The Novel and Other Incidents

THE NOVEL AND OTHER INCIDENTS: Charlotte Harker’s collection of short stories is reviewed by Carla Scarano

The Novel and Other Incidents
Charlotte Harker
TSL Publications
ISBN 9781914245923

The surreal seeps into the ordinary in Charlotte Harker’s new collection of short prose pieces, which draw on the unsettling situations in which the different protagonists of the stories are trapped and from which they are trying to free themselves. Their dreams and desires are unbridled; they express the unconscious wish to break out of boring routines and turn ordinary events upside down, reversing and questioning everyday situations. The imagination flares, contradictions are temporarily effaced, and unexpected scenarios are described as normal. In these stories, drama and humour mingle, reflecting the absurdities and banalities of life:

 ‘Come on then, if you think you’re hard enough’. So I do, I step
outside and cross a threshold; I cross the line; I walk the line; I take in
a deep breath and inhale an air thick with fear and loathing, with
judgement and impatience, with self-interest and aggression. I fight
my way through and when I return home, some the wiser, I am
	I only went out to post a letter.
                                                          (‘Step Outside If You Think You’re Hard Enough’)

In our everyday life we make up ‘reality’, a construction that absorbs us even though our attempts to find a more authentic vision are denied each time. Miscommunications, misunderstandings and incomprehension damage relationships, solitude triggers addictions, and psychological suffering might hinder personal developments. In this perspective, there are no certainties, and the vulnerable side of humankind is openly exposed, although it is a condition that might be a strength that makes us human and flexible, adaptable to the different situations that we need to face. Survival seems to be the suggested final goal in a meandering path that has no conclusion. A different dimension is therefore envisaged in which toys come alive, poltergeists haunt the living, houses are redesigned by a dead architect according to the owner’s desires, and the protagonist of a novel about a writer writing a novel takes the place of the real writer, who suddenly dies.

But what is ‘reality’ after all? The different pieces in the collection explore exactly this issue in a pressing but understated questioning in which the absurd and the surreal creep in and become substitutes for what we think ‘reality’ is. ‘It is all temporary’ (‘The Kitchen Clock’); the passing of time kills the hope for definite progression or a final encouraging vision. We circle around, and old scars hurt again at the slightest moving of the heart. Eventually, indecision stops us from making up our mind and changing our life. Ordinary events therefore become symbolic of the human condition and are explored with an ironic lens that insightfully reflects on loss, missed opportunities and the power exercised by self-denial:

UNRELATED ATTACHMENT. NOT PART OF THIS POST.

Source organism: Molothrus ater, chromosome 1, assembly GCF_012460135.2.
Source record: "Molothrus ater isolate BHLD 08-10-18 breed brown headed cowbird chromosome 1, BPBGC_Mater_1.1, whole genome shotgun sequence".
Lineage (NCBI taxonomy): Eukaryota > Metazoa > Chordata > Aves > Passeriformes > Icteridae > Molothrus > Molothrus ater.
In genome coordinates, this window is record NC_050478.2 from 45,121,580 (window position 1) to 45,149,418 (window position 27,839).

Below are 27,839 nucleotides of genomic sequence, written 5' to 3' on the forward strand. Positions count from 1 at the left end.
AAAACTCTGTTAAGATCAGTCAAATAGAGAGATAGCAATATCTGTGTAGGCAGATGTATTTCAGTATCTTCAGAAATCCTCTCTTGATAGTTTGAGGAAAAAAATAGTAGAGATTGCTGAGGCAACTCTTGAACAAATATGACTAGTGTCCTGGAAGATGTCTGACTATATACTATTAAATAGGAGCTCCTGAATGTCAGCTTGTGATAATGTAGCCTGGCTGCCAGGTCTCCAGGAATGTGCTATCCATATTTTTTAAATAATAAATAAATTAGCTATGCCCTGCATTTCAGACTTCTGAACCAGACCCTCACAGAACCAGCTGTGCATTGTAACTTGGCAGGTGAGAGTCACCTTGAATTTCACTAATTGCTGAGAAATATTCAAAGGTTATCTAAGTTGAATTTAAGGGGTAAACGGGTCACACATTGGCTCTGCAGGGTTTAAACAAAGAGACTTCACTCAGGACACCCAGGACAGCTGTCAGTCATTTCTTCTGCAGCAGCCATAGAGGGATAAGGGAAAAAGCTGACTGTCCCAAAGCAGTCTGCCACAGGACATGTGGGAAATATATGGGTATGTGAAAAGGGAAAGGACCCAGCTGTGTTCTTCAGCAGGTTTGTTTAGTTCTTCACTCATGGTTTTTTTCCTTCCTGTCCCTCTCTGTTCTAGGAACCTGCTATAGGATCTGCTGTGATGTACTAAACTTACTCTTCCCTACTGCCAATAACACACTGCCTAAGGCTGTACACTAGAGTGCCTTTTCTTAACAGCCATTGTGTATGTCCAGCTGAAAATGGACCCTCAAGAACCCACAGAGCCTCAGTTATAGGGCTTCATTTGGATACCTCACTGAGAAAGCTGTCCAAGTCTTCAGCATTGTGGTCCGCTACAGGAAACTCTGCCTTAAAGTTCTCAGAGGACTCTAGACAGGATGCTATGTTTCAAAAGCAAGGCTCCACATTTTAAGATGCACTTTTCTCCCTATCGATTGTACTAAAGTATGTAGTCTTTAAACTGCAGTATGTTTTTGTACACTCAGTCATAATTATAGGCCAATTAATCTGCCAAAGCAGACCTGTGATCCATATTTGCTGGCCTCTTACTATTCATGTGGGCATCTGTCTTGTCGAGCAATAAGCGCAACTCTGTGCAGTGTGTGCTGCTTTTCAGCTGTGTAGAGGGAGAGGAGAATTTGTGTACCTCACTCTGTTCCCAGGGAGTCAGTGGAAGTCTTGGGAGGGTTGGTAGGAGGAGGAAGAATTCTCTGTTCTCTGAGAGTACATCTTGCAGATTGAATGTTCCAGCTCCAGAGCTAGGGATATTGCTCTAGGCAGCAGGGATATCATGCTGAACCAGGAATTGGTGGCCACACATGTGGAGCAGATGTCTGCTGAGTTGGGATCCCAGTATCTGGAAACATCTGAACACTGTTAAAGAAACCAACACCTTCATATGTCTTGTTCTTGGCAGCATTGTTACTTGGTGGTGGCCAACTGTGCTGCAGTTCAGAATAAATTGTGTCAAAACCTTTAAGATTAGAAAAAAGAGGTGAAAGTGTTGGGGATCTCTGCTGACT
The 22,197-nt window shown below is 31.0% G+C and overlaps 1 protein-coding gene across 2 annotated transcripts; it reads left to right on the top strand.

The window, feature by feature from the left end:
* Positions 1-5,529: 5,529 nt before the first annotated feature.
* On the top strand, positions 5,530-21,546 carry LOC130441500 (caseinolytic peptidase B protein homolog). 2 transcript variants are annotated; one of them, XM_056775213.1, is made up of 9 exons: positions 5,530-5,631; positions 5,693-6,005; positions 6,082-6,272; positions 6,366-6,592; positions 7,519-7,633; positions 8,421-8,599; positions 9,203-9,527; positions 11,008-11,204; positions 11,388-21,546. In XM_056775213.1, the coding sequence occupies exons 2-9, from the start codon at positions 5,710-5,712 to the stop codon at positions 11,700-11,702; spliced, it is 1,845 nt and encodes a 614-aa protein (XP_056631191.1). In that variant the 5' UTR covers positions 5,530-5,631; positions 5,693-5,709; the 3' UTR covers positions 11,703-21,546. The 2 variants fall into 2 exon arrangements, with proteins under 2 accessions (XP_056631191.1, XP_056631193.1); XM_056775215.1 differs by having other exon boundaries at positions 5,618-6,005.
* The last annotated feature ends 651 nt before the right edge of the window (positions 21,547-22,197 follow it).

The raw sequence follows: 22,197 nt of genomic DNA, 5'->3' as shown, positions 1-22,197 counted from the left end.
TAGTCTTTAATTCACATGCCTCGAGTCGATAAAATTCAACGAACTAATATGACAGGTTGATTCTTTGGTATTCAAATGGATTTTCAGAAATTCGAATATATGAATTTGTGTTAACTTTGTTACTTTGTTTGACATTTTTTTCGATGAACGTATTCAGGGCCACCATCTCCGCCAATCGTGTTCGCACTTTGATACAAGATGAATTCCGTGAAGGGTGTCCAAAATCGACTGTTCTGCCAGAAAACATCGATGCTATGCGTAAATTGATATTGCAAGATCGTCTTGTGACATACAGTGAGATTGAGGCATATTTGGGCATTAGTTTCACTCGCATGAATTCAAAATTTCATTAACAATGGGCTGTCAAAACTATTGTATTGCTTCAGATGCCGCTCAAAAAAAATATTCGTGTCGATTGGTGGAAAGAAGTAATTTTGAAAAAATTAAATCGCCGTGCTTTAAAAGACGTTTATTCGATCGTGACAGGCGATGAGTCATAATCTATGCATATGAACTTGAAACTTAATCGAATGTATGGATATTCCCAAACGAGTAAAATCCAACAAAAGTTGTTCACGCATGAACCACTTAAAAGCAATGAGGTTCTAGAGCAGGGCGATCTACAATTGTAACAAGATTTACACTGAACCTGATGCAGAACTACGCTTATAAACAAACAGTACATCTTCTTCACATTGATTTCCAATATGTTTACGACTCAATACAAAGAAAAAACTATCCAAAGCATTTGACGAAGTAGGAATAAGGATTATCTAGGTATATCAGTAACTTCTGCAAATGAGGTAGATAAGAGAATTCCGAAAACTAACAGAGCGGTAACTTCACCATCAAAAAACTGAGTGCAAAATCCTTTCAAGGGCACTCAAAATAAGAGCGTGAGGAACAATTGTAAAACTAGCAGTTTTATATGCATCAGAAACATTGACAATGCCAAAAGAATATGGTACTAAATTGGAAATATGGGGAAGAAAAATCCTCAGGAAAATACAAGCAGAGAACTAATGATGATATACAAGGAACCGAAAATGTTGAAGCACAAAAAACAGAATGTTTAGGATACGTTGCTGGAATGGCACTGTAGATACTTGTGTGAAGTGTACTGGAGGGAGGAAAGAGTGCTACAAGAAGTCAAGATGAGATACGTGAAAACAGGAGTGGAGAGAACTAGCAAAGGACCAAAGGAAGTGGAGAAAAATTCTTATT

We had our chances. Of course we would not have known for certain
how our life together would have unfolded but we both would have
seized the opportunity to find out if we had been emotionally equipped
to do so.  We were in control of our fate but equally our own narratives,
our confused sense of self and our demons proved to be ruthless,
indifferent saboteurs.
                                                                                  (‘About Edward’)

The collection delves into our sense of existence and our position in this world. There are no definite answers and the search is still in progress and is continuous, engaging and entertaining the reader despite the pitfalls, flaws and absurdities of our situation. The black and white drawings that illustrate the book enhance these concepts via their apparent simplicity and in the keen attention to detail. They are figurative sketches that show and dissect the object in their precision and factualness, which might hide a different aspect behind the object’s ordinariness. The experiences are described in a touching and at times disturbing way with a witty sense of humour that encompasses joy and sadness, pain and rare moments of liberation. The topics are varied and unexpected and the narratives subvert the system that haunts the everyday, challenging who we think we are.